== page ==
On the other end of the spectrum was ZONE 2, directed by Anna Elizabeth James. This was a taught thriller about a young, impaired man living in an underground bunker with his mother. James creates a great sense of implied doom as the young man begins to ask questions about the outside world. As he finally starts to display some independence and overcome the difficulties of being wheelchair-bound and blind, his mother begins to react strangely. Another darker entry was AS HUMAN AS ANIMAL by Kristina Klebe, a gritty depiction of a man consumed with grief and guilt, starring Diamond Dallas Page.


One of my favorites of this fest was Chloe Okuno‘s SLUT. Clocking in at 20 minutes of running time, it was the longest selection. However, it was not long enough in my eyes. It was just pure cinematic goodness that deserved the time needed to fully convey the lonely young lady’s tale. This powerful short tells the story of a socially awkward teen who, under the illusion that if she would just dress ‘sluttier’ she could garner the male attention she so desperately craves, ends up with more than she bargained for.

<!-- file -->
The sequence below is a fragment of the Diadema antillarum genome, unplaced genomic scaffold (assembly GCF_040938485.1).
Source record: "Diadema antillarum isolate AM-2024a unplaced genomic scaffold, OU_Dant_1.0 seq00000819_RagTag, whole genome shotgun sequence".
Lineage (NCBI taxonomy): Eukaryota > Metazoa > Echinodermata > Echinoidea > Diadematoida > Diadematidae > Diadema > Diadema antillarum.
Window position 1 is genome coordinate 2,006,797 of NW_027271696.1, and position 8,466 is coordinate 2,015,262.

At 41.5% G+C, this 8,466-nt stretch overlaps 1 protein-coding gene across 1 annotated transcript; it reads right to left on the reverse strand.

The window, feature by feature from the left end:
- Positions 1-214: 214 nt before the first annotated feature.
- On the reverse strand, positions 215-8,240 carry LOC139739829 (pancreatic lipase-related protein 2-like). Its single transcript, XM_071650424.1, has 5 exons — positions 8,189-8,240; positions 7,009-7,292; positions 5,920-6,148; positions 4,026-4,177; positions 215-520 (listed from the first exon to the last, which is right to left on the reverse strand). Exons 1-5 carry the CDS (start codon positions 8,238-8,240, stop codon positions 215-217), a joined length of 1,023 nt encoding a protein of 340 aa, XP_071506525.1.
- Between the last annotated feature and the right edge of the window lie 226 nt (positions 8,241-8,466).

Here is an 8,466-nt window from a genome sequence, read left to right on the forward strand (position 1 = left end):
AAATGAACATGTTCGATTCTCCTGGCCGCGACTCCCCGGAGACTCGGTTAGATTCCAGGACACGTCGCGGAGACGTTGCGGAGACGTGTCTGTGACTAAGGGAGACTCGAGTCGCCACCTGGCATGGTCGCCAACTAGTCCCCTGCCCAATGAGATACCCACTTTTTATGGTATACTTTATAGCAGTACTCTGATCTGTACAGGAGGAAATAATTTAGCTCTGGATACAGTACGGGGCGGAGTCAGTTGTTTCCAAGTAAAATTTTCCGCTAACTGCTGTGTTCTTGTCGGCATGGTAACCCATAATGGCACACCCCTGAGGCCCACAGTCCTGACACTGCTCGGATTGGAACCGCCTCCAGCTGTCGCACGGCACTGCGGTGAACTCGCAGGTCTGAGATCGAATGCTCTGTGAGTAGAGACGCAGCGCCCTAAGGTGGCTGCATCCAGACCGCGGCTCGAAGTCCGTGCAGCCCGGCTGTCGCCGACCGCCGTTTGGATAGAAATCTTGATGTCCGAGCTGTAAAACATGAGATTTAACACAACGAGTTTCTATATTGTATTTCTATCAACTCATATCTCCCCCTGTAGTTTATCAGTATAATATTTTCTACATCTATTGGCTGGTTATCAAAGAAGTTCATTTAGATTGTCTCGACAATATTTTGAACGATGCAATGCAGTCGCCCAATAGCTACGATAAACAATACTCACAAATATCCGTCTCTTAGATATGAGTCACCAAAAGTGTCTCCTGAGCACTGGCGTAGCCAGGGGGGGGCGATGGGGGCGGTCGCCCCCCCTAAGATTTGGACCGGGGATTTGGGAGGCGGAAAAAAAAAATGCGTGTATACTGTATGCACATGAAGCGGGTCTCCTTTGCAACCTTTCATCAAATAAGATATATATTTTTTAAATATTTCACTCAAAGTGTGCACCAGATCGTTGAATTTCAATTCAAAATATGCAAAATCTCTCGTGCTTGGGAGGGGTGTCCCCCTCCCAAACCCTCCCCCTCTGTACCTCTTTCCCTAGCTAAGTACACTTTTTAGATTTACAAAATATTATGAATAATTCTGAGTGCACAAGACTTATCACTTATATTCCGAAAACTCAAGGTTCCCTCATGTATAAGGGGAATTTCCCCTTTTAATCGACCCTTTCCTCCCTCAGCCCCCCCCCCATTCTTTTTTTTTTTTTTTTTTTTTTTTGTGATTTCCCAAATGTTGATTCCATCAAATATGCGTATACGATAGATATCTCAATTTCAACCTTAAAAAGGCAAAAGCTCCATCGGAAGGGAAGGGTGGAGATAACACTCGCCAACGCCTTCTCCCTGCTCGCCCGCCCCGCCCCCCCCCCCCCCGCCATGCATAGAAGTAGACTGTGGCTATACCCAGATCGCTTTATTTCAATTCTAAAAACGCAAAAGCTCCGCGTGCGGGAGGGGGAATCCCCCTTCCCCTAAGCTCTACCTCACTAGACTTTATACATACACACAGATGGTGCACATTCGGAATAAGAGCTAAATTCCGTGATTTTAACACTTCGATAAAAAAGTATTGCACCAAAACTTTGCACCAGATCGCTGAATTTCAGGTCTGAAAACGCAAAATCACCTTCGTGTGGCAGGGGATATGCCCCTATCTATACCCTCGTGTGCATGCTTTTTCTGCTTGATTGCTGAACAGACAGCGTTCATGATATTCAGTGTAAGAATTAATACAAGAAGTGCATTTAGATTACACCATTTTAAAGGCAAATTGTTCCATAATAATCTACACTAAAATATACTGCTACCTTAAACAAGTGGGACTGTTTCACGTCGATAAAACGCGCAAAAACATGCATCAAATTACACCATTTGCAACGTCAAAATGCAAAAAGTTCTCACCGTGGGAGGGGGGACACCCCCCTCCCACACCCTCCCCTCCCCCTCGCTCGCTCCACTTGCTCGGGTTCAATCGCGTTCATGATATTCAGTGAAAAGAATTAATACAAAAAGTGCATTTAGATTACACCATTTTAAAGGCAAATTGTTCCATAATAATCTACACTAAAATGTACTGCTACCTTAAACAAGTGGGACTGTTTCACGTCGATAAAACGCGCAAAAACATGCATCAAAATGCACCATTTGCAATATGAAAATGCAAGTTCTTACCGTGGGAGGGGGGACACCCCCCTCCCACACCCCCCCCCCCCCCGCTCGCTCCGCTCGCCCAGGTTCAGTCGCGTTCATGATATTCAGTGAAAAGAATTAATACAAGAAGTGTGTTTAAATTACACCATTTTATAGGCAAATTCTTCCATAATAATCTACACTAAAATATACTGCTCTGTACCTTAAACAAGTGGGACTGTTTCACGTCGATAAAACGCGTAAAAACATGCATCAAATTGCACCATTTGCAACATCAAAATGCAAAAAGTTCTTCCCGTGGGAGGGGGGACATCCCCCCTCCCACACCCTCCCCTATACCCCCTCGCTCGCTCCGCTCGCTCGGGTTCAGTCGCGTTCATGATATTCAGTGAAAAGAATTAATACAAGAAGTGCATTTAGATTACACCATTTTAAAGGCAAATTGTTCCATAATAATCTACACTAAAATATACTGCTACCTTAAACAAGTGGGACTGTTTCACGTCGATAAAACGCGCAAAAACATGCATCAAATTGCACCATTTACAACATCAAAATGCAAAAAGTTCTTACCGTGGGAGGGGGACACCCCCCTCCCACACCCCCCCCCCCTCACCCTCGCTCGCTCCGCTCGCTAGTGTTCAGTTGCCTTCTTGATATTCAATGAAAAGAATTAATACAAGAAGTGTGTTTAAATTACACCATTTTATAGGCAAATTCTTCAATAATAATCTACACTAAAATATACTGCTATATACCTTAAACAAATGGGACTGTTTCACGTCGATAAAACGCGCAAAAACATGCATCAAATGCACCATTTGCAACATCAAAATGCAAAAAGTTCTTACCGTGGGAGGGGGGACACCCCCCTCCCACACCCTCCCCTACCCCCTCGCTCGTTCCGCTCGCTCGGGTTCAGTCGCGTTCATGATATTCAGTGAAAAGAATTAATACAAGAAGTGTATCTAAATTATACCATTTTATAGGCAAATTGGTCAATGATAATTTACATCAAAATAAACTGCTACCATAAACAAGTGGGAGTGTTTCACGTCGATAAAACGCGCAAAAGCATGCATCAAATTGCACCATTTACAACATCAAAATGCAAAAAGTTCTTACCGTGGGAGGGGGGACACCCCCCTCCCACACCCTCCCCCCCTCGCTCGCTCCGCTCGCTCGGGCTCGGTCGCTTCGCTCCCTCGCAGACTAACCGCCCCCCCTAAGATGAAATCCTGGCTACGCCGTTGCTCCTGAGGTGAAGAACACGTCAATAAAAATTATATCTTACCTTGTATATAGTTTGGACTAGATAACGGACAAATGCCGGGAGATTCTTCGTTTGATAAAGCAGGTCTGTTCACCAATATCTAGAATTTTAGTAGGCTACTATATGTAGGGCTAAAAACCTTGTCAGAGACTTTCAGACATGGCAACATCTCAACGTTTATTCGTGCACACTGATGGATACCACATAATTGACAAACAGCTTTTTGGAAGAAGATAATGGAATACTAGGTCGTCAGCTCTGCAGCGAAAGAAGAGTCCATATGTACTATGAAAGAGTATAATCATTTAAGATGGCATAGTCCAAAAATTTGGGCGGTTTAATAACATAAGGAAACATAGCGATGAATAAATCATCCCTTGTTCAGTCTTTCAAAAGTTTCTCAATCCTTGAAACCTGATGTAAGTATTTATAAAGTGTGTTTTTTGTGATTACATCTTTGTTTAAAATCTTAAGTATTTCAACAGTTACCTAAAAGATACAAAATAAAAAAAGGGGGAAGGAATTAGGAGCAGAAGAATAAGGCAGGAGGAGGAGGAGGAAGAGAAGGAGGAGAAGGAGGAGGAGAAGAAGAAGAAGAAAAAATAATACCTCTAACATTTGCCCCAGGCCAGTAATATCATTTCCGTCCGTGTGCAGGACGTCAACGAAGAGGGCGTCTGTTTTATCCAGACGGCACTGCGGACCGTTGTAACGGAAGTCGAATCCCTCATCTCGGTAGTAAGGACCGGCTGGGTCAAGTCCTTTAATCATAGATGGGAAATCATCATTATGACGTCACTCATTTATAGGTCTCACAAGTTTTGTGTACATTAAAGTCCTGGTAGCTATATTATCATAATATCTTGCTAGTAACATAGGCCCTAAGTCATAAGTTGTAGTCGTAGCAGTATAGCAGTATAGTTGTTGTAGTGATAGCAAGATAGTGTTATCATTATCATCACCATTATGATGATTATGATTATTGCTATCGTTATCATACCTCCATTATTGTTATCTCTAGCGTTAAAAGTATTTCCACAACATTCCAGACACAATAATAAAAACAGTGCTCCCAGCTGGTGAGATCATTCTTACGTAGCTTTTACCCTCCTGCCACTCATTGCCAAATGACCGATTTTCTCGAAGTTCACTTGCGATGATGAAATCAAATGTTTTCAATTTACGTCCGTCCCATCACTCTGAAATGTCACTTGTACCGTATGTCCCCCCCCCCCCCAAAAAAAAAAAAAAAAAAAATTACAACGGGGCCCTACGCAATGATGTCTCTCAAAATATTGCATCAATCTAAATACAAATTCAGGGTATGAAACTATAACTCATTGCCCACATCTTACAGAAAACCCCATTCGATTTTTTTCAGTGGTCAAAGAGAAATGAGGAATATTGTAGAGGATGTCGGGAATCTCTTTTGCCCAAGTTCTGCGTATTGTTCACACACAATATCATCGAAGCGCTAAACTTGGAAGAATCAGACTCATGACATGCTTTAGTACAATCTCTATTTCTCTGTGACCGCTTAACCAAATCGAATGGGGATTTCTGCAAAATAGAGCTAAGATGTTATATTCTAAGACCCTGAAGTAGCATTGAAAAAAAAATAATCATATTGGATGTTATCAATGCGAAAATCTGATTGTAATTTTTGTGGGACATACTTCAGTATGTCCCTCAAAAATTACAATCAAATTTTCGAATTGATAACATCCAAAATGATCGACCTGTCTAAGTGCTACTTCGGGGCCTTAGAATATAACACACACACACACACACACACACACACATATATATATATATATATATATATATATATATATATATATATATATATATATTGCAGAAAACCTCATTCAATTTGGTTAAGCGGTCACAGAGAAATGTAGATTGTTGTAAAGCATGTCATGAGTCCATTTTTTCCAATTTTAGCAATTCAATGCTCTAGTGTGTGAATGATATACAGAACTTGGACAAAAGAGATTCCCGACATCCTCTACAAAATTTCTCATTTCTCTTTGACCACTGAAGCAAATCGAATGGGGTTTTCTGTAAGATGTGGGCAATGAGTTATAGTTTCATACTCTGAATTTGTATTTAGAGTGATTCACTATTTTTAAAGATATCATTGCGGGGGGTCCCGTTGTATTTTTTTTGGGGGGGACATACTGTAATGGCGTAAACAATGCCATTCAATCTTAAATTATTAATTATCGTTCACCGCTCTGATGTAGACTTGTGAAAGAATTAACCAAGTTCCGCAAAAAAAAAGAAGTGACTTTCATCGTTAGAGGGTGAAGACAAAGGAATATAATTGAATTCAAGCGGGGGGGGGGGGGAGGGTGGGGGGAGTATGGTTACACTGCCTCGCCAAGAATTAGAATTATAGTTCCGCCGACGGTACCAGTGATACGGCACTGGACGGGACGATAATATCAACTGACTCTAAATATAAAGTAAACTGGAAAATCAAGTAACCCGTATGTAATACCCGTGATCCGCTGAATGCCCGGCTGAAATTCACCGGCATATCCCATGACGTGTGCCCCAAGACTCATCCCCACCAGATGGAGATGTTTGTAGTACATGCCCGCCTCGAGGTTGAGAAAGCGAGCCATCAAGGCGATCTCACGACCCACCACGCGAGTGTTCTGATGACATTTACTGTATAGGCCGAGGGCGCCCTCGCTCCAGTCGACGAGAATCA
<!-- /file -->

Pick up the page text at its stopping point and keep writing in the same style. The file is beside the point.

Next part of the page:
Finally, Director Barbara Stepansky displayed a confident command of the camera with her amazing film SUBSTANCE, showcasing impressive technical expertise and a high production value. The film follows two young women on the way to an outdoor electronic music festival, situated in a breathtaking snowy tundra. Mistaking a bottle of unidentified alien matter for an average bathroom item, one of the girls comes in contact with a body-altering substance. What follows is an outbreak of strange behaviors, beginning with a carnivorous craving, which promises to quickly become an epidemic. This film was, in short, awesome. I could easily see it being turned into a feature film, and Stepanksy clearly has the goods to produce some really beautiful and elevated genre entertainment.



The curated list of films at this year’s Etheria Film Night, was the perfect testament to female achievements behind and beyond the camera. It was a wonderful mix of laughs, blood, terror, and just plain fantastic storytelling. I was in awe and further inspired to help actively promote, share, and enjoy the great films created by women. More importantly, it reinforced the need to help create more opportunities for our sisters in cinema, to mentor potential contributors and help cultivate the skills needed to find success in the industry. We need a group effort to get more girls gigs in genre cinema!